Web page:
The big news these days is not so much that the Japanese are making a major push to get into the pickup business but how successful the U.S. makers have been at maintaining their advantage.

That's not to say that the Japanese haven't made significant inroads into the market. Companies such as Toyota, Nissan, Honda and Mitsubishi have aggressively entered the space with vehicles that are, by and large, excellent.

This increased competition has forced Ford, General Motors and Chrysler to step up their game, knowing that maintaining their edge in this profitable space requires constant innovation and application. The result is that, from an engineering and design perspective, there has never been a better time to buy a pickup.

NO STOPPING

Of course, many environmentally minded people would quite rightly object to such a statement. The fact of the matter is that, good as many of these trucks are, they still consume a disproportional amount of fossil fuels. At a time when America should be coming up with ways to wean ourselves off the internal combustion engine in order to pursue alternate energy, the popularity of pickups remains defiantly anachronistic, if not incredibly reckless.

What's clear is that, at least as far as the auto makers go, there's no dilemma here. As long as they can make money selling big trucks, they will continue to build them. In fact, for the first quarter of 2006, Ford and GM sold far more big trucks than they did small trucks. The Ford F-150 series, still the best-selling truck in the U.S., notched a healthy 5.5% increase, the third consecutive month of gains according to the company.

What's interesting to note is that the number of big pickups sold in the first quarter (538,262) dwarfed the number of small trucks (140,527), but that in the latter category, the Japanese were dominant, selling nearly twice as many small trucks as Ford and GM combined. In fact, while Toyota and Nissan have both developed a large truck entrant, Honda has not. Nor have they come out with a range of models and variations, such as the $52,710 Dodge Ram SRT 10 or the $37,300 Ford F-150 King Ranch, seeming to understand that their best chance of success lies in remaining small and waiting for the big trucks to go extinct.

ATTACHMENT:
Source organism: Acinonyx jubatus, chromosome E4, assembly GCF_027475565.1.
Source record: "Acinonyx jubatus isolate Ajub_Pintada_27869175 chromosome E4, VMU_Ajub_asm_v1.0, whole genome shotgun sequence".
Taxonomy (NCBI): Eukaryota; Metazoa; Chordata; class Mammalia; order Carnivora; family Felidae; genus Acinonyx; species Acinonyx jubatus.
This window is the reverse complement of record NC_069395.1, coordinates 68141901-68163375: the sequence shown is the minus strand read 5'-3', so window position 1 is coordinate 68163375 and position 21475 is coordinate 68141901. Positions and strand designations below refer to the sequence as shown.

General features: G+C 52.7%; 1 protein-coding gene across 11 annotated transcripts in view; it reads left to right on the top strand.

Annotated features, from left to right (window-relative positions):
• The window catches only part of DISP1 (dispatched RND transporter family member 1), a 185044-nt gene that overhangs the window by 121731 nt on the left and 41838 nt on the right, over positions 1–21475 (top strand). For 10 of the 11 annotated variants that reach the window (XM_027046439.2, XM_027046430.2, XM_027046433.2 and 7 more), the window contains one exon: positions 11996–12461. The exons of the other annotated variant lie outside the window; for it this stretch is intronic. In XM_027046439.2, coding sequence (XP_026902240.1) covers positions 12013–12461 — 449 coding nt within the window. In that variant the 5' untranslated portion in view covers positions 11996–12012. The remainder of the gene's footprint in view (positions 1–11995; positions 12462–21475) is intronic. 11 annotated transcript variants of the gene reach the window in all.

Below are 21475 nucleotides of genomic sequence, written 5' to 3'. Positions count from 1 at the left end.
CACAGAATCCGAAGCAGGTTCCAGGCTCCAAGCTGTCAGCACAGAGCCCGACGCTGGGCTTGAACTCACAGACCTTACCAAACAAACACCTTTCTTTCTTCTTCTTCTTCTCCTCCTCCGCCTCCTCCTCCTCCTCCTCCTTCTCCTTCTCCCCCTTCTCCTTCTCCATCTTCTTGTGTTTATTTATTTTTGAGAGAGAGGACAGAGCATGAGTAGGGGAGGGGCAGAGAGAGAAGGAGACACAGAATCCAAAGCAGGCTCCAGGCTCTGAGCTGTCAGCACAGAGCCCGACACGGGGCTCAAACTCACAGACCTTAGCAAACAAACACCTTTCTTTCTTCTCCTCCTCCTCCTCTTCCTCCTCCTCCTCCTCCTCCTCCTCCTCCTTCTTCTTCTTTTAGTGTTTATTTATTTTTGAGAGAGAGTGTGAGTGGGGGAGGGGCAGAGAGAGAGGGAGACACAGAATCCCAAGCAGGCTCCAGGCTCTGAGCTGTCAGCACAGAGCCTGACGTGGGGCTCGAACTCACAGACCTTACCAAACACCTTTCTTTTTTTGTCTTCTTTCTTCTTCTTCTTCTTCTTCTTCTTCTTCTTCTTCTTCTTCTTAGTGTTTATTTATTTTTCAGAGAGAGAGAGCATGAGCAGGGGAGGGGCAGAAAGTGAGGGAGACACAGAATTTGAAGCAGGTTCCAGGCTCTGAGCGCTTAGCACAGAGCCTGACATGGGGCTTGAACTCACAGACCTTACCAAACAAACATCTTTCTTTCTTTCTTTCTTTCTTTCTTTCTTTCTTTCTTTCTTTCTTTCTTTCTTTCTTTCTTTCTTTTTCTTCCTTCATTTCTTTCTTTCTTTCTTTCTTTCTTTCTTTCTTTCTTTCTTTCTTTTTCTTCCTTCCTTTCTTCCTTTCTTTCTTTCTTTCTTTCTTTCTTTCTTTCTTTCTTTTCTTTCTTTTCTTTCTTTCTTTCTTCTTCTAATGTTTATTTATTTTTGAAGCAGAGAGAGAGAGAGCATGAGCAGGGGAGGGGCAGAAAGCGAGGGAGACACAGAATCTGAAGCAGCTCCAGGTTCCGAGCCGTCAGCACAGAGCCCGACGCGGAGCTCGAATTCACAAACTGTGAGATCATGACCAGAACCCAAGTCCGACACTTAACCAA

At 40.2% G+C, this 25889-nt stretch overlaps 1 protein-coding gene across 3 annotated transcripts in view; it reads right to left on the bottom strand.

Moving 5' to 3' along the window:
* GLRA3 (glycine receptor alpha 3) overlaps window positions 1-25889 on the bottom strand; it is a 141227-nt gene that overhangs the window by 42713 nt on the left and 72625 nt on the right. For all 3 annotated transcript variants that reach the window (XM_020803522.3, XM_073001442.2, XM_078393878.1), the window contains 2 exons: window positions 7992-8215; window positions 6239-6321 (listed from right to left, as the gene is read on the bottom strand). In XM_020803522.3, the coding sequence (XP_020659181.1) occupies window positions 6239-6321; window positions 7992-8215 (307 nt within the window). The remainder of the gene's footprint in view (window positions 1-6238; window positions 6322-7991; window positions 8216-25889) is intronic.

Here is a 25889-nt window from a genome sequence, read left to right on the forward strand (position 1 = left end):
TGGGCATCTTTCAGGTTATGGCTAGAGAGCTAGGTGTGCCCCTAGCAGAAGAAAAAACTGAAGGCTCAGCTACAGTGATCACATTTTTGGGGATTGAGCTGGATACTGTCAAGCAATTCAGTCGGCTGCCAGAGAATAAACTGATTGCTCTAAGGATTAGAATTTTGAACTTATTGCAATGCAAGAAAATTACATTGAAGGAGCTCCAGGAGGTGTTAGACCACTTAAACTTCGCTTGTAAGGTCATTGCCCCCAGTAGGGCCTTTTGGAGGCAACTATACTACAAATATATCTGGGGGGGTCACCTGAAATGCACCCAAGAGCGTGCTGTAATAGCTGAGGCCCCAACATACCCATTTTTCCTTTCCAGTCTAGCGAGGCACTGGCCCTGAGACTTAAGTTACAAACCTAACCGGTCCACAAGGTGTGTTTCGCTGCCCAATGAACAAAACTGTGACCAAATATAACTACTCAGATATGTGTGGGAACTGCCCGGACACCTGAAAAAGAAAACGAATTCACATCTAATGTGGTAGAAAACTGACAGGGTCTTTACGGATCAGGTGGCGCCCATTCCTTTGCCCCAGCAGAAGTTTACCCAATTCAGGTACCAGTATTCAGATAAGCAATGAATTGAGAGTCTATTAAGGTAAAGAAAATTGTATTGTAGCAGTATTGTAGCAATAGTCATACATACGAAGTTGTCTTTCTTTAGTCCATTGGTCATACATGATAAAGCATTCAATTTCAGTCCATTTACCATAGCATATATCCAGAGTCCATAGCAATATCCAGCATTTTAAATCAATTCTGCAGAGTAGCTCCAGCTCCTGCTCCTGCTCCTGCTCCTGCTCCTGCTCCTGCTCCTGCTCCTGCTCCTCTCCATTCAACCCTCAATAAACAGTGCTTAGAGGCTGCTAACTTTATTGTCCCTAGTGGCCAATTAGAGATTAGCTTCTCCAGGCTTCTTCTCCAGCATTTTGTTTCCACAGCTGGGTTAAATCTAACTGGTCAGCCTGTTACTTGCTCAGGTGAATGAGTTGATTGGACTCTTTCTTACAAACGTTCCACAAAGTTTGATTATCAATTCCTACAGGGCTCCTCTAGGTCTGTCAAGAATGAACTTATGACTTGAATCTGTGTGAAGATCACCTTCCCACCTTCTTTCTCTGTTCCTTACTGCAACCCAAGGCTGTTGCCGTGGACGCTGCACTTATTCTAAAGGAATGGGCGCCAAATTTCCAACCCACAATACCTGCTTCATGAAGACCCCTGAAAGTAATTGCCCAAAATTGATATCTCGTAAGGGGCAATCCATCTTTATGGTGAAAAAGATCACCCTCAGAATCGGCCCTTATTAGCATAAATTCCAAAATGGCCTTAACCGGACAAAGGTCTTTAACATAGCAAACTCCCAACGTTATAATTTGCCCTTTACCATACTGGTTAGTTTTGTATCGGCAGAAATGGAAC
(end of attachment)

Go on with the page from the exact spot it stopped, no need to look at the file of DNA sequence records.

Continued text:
SPARTAN NO MORE

Even with gasoline at more than $3 a gallon, that may not happen for some time yet. The simple reason is that too many Americans like to own trucks. Even though in 2005 truck sales fell around 2.5%, Americans still bought over 1.2 million more trucks than cars. And while there are reports this month that auto dealers around the country are seeing an uptick in people trading in their gas-guzzling trucks and SUVs for smaller, more fuel-economic cars, high gas prices so far haven't driven a stake through the heart of America's love affair with pickups. Prices may have to go a lot higher to destroy that bond.

But carbon emissions and oil panics aside, it is indeed a great time to buy a pickup. In the old days, the organizing principle behind trucks was to offer a workhorse that working men could afford and that was as bare bones as possible. These days, few trucks are that stripped down -- even if you wanted them to be -- and for the most part they come with a raft of standard and optional features that would have left early truck drivers scratching their heads.

Crew cab? Once upon a time, you would simply cram as many people in the front bench seat as possible and the spillover would wind up shivering in back. Heated front seats? Air-conditioning? Satellite navigation? Leather seats? These are trucks designed for fun, not work.

CATEGORY CATALOGUE

At the same time, today's trucks usually offer better performance and utility than their predecessors, even if you might think twice about getting the leather seats dirty. They also come in a wider range of sizes and style than ever before. Want a truck with the speed of a sports car? Got it. Want a truck that burns less fuel? Yup.

When we set out to identify the best pickups on the market we looked at a wide range that would appeal to potential buyers. We broke our roundup down by fuel performance, safety, size, towing capacity, speed, resale, luxury, and other categories. Some, like the International CXT, are just about too big and powerful to believe. Others, such as the Ford Ranger, are surprisingly modest. One thing's for sure, if you're a truck buyer, there's something great for everybody.

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